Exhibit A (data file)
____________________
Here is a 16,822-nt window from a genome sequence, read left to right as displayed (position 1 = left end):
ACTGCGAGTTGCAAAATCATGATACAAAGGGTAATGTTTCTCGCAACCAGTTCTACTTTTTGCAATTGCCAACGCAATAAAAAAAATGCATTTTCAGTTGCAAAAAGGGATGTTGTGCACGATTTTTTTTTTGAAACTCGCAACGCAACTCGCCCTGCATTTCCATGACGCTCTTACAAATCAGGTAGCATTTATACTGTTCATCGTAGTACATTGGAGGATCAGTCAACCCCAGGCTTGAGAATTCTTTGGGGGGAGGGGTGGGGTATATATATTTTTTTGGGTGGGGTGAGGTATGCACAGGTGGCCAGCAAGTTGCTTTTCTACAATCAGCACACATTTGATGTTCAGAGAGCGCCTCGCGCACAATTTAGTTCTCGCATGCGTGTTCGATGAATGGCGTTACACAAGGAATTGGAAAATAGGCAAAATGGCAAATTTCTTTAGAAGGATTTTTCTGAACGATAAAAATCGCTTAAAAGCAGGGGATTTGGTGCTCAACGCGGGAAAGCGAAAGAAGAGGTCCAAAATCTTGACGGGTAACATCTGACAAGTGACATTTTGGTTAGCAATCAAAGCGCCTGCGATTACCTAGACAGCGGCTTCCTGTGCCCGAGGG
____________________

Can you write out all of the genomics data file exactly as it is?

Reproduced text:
Here is a 16,822-nt window from a genome sequence, read left to right as displayed (position 1 = left end):
ACTGCGAGTTGCAAAATCATGATACAAAGGGTAATGTTTCTCGCAACCAGTTCTACTTTTTGCAATTGCCAACGCAATAAAAAAAATGCATTTTCAGTTGCAAAAAGGGATGTTGTGCACGATTTTTTTTTTGAAACTCGCAACGCAACTCGCCCTGCATTTCCATGACGCTCTTACAAATCAGGTAGCATTTATACTGTTCATCGTAGTACATTGGAGGATCAGTCAACCCCAGGCTTGAGAATTCTTTGGGGGGAGGGGTGGGGTATATATATTTTTTTGGGTGGGGTGAGGTATGCACAGGTGGCCAGCAAGTTGCTTTTCTACAATCAGCACACATTTGATGTTCAGAGAGCGCCTCGCGCACAATTTAGTTCTCGCATGCGTGTTCGATGAATGGCGTTACACAAGGAATTGGAAAATAGGCAAAATGGCAAATTTCTTTAGAAGGATTTTTCTGAACGATAAAAATCGCTTAAAAGCAGGGGATTTGGTGCTCAACGCGGGAAAGCGAAAGAAGAGGTCCAAAATCTTGACGGGTAACATCTGACAAGTGACATTTTGGTTAGCAATCAAAGCGCCTGCGATTACCTAGACAGCGGCTTCCTGTGCCCGAGGG